The River Tweed Commission (RTC) is a special case and should not be sacrificed in a major overhaul of Scotland’s wild fisheries.
That was is the emphatic and unanimous message which will be sent to the Scottish Government following a crunch meeting of the body which has managed the renowned catchment on both sides of the border for over 200 years.
The River Tweed Commission is already, and always has been, quite different from other fishery boards in Scotland in many waysNick Yonge
“It was a very positive meeting,” said RTC clerk Nick Yonge after a gathering in Kelso.
The summit had been called to respond to the consultation launched last month by Scottish environment minister Dr Aileen McLeod MSP.
Proposals for reform, include the replacement of all existing boards in Scotland by new Fishery Management Organisations (FMOs), funded by a national levy.
“The commissioners actually agreed there needs to be new fishery management structures in the rest of Scotland, but were equally clear that the Tweed fishery, which contributes £18m to the local economy and supports almost 500 jobs, must not be compromised in any way,” said Mr Yonge.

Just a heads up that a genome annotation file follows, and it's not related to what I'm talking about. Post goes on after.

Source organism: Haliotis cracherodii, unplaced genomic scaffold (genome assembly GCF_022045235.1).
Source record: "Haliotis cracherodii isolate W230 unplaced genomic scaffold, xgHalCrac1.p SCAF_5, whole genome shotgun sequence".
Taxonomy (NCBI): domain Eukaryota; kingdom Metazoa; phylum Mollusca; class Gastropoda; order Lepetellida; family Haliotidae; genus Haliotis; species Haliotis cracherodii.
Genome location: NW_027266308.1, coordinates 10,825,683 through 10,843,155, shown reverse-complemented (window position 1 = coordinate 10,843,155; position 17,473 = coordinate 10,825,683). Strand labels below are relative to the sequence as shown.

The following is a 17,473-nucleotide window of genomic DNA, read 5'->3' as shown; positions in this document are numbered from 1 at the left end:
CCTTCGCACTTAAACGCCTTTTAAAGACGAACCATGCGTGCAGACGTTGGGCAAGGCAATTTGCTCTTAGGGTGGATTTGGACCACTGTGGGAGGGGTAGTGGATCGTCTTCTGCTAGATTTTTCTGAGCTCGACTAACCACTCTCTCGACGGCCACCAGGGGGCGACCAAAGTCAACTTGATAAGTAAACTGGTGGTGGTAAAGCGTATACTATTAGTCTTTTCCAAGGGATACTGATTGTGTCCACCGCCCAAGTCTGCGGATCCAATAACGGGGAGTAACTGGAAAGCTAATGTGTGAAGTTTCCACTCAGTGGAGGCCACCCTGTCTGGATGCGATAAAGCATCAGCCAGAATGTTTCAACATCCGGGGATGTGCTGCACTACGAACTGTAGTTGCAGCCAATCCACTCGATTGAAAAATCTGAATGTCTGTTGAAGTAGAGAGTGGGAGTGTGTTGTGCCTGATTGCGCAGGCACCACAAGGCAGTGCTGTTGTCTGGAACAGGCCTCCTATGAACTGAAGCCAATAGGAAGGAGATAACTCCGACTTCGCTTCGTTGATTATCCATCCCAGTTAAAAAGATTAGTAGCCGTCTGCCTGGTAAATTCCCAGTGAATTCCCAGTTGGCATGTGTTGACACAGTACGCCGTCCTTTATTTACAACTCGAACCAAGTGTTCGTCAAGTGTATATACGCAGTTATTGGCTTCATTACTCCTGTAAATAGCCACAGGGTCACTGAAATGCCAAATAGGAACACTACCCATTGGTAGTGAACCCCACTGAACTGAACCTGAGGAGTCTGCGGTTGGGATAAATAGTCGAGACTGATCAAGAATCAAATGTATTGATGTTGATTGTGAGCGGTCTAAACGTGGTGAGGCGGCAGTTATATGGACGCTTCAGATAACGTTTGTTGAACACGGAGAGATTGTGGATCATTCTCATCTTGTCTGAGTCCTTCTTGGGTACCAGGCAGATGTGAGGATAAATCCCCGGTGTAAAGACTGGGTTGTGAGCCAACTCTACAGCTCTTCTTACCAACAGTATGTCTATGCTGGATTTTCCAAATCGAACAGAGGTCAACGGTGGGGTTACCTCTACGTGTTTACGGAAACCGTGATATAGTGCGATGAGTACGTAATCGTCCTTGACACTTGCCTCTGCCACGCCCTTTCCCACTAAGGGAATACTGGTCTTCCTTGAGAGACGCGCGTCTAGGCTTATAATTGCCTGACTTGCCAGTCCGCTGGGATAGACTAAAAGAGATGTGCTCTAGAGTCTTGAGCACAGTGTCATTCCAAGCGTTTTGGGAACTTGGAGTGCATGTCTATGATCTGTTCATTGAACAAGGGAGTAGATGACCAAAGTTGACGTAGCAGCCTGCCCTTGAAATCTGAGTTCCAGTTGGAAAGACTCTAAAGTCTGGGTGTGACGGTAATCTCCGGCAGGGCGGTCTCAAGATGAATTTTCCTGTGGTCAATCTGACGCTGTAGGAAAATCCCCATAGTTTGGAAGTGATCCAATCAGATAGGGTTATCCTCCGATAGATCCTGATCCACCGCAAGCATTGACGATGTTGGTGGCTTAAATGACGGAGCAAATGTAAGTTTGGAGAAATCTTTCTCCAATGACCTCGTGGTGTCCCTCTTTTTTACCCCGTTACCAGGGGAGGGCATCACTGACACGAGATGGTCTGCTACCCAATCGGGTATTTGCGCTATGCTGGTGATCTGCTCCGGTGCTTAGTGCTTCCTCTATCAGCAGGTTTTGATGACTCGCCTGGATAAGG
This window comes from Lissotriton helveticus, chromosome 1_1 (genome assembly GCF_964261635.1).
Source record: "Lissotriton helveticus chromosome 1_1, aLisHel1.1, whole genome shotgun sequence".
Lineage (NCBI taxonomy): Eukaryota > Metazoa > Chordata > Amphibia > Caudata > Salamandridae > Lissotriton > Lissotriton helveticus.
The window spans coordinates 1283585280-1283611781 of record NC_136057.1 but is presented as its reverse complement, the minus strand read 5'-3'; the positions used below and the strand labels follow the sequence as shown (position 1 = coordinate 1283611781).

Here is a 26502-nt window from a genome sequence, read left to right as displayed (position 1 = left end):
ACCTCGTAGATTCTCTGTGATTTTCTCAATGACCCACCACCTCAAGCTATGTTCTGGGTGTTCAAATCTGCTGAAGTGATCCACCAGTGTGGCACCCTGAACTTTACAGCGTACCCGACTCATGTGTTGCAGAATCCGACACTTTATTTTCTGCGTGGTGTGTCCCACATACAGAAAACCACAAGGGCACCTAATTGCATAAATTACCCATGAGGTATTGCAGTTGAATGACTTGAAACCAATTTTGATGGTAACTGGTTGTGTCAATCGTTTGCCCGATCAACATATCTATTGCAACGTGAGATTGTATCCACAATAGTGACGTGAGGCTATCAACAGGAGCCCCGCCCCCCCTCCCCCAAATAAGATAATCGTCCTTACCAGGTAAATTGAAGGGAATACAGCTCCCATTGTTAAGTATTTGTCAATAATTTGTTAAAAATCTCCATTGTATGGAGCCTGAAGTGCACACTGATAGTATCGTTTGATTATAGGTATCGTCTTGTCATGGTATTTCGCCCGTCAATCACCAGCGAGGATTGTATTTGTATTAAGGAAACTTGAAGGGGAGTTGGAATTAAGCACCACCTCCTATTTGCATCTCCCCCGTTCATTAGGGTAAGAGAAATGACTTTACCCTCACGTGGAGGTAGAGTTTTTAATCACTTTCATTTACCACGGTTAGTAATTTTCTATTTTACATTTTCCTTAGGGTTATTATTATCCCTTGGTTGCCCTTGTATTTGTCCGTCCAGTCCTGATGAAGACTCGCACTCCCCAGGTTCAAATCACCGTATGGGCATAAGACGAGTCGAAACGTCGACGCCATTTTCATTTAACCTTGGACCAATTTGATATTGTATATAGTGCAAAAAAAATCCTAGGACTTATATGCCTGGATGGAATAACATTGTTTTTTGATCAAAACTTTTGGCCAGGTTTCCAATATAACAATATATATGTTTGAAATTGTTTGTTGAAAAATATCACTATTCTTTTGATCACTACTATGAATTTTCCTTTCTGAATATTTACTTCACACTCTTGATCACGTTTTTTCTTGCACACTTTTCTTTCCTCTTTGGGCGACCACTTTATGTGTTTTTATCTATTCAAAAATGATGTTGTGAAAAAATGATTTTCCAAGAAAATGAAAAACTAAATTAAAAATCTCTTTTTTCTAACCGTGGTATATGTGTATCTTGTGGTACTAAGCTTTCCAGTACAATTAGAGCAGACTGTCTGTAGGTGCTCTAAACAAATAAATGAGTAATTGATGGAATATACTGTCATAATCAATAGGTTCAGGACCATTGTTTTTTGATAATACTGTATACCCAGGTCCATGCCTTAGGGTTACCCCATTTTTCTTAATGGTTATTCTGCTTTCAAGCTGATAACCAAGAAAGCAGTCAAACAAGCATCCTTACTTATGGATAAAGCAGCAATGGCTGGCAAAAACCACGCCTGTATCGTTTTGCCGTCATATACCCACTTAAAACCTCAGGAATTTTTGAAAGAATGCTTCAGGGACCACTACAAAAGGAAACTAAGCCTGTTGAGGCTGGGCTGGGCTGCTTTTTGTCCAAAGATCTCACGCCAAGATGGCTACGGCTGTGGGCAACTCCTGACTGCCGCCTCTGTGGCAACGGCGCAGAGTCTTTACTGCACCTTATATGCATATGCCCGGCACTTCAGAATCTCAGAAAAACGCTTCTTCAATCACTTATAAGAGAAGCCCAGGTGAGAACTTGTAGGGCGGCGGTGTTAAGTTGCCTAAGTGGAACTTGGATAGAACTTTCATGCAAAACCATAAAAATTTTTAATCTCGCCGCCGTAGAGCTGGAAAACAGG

Summarising the RTC’s response, Mr Yonge told us: “They also firmly believe that the RTC itself meets the stated requirement of FMOs, with the important distinction that separate Tweed legislation already covers both the Scottish and English parts of the Tweed district.
“The RTC is already, and always has been, quite different from other fishery boards in Scotland in many ways.
“Most importantly, it is not formed by a grouping of fishery proprietors as other boards are, but rather by an Order of Parliament with the majority of its commissioners being appointed by two local authorities. That Order can only be changed by the agreement of both the Scottish and English parliaments.
“The legislation, being cross-border, allows the RTC, which is entirely self-financing, to collect revenues from fisheries in both nations.
“Tweed is different in many other ways, but notably, the RTC is responsible for all species of fish – not just salmon – and has special arrangements for the stocking of all fish species. It also has powers of law enforcement and prosecution in both England and Scotland and wide-ranging authority for fisheries regulation.
“We look forward to working with the Scottish Government, contributing our knowledge and experience towards the restructuring of fisheries management in the rest of Scotland.”
The RTC has 81 commissioners, comprising 43 appointed by Scottish Borders Council and Northumberland County Council, including representatives of local angling clubs, and 38 appointed by salmon fishery proprietors.